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I’m here! If home is where the heart is, I’m definitely home. I’ve arrived at Diosdada Macapagal International Airport, more easily known as Clark, just north of the city of Angeles (not pronounced the same as you’d say Los Angeles — instead try to say the ‘g’ more like you’d say ‘guess’) and caught the shuttle bus down to Cubao.

Immediately I knew I was back in Philippines. The shuttle bus had a B-grade movie playing on DVD, not from the start but from three quarters of the way through because that’s where it happened to have got to on the previous trip in the opposite direction. It was endless gratuitous horror and bloodshed, definitely not something any Australian bus company would be showing to their general public audience which includes families with young kids. Once that movie finished, another was started — this was Prince of Persia, but it had been sub-titled in Chinese, and then sub-titled again in English but not from the original audio track, rather by translating the Chinese back into English, resulting in completely nonsensical and unintelligible sentences (reminds me of the hazards of translating marketing copy and survey questionnaires into another language!!).

The drive from Clark to Manila city region is fairly pleasant, but as the miles go on you feel like you’re stepping into another universe — the traffic abandons all rules, grows in volume, and becomes a writhing mass of metal, just waiting to tear somebody’s limbs apart. The housing along the roadside turns from newly constructed mansions proudly sitting in the middle of a half-empty ‘estate’ into rusted corrugated iron shacks and concrete block ghettos. Even places with names like “New Hope” have fading, flaking paintwork which leaves you wondering what things would be like if they lost that hope.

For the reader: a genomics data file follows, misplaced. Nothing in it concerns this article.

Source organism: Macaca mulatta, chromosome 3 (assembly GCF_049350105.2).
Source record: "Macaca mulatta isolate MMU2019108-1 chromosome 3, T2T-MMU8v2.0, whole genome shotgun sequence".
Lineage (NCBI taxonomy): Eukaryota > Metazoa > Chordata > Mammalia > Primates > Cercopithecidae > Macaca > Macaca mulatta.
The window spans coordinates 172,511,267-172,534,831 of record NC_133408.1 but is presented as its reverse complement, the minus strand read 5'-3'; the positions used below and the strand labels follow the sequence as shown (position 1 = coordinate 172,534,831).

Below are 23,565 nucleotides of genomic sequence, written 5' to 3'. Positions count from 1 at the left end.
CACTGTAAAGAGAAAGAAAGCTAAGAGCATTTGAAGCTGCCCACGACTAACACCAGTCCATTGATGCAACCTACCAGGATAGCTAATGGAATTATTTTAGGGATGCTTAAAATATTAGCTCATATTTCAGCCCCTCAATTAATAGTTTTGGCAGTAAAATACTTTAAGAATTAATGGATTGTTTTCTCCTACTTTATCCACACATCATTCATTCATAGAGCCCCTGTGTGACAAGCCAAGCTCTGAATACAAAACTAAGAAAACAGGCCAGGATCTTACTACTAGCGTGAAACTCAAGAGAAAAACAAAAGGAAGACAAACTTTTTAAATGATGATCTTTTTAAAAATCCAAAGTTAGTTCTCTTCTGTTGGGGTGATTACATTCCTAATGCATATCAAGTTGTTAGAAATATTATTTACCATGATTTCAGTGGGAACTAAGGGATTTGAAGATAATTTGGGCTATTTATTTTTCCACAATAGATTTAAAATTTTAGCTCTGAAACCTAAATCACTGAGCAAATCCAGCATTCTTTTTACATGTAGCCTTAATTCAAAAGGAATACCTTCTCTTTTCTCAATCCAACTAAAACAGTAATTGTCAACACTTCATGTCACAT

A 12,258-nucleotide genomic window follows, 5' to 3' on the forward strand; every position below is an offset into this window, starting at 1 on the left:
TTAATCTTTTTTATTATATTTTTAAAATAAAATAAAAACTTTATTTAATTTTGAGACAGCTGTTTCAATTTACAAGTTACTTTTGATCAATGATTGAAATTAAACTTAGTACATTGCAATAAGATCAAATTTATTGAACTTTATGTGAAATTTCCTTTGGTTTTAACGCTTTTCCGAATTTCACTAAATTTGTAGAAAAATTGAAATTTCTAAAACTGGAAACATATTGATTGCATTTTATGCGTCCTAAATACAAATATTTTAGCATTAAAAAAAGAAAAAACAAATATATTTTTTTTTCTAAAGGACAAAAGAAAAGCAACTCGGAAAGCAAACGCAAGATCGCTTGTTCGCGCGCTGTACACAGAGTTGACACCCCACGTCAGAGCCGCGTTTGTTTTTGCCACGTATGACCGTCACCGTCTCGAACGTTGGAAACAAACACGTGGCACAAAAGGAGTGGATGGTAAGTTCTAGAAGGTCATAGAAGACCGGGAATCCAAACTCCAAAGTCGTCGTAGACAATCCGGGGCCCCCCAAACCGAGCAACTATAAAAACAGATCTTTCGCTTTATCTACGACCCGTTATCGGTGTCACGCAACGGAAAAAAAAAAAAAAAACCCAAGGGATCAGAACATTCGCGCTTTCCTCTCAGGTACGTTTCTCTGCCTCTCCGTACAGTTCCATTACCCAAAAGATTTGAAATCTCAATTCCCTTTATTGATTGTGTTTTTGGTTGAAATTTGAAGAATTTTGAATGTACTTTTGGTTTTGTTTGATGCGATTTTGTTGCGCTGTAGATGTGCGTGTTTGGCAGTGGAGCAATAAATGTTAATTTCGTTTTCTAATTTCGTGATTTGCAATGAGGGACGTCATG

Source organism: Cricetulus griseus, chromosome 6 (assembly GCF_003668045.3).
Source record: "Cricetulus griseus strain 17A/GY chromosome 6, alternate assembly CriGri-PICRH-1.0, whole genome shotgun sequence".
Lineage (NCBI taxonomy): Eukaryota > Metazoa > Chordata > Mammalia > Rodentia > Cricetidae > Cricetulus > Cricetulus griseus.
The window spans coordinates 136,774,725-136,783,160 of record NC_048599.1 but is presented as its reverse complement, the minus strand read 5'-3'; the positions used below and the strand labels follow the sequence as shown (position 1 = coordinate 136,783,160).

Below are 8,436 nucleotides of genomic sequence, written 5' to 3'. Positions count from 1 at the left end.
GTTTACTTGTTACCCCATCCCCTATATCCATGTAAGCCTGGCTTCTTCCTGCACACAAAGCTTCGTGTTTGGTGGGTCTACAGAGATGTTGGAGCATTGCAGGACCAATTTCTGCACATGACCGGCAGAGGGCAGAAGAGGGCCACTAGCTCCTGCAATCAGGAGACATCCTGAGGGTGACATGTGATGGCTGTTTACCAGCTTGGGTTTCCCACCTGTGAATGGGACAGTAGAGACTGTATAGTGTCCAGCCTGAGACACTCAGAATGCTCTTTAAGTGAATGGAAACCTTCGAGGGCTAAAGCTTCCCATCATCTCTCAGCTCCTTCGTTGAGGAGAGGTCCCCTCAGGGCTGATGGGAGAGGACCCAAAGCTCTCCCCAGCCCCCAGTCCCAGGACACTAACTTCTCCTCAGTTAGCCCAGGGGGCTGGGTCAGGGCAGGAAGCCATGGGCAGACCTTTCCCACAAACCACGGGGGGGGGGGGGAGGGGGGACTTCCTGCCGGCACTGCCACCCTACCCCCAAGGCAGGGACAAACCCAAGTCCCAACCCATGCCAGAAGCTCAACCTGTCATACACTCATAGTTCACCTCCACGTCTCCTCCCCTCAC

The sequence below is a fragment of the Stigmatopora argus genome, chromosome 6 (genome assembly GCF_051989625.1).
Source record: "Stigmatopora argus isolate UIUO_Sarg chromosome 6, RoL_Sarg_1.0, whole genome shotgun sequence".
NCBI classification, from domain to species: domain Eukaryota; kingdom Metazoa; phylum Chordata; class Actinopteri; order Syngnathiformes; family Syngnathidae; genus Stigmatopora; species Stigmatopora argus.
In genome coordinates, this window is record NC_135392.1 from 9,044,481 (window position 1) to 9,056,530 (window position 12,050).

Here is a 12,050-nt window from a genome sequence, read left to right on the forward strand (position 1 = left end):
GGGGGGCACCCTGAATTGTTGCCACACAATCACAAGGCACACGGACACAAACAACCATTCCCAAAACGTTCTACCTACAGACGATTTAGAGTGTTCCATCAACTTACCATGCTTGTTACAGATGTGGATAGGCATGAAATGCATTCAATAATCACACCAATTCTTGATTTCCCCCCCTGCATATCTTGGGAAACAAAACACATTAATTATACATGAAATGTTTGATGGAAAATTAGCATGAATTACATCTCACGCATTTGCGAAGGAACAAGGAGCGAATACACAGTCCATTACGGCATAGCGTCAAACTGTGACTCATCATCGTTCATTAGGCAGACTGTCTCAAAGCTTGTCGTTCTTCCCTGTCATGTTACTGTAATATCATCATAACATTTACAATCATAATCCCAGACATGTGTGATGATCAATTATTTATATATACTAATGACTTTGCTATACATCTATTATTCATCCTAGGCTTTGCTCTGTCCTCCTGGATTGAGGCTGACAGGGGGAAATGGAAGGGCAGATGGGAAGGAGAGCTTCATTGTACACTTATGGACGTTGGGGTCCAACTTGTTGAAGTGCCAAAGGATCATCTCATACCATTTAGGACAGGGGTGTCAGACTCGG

When I dismounted my bus and asked the nearest ‘tricycle’ driver to drop me to my hotel, he had no idea where P. Tuazon Boulevard was. Neither did the police man. Or the taxi driver. So I got the tricycle to take me to the nearby shopping centre, the Araneta Centre. In a country riddled with poverty, Cubao has three major retail and entertainment precincts nestled side by side occupying a huge swathe of real estate and serviced by EDSA (the main highway) and the MRT (elevated rail system). But still nobody here knew where P. Tuazon Boulevarde was.

Eventually my mobile phone’s GPS located the street, but incorrectly identified which end Number 245 was at. Fortunately, I was riding in a taxi with a very pleasant and helpful driver who was pretty much on track and got me there in reasonably economical time. Along the way, I got to experience again the incredible congestion and randomness of Manila traffic, the masses of people walking both on the footpath and across the roads, the 125cc motorbikes ducking and weaving in between the SUVs and buses…

I’m so pleased to be here! Now a bit of a rest, some casual photography over the next few days, and then some more structured work next week.

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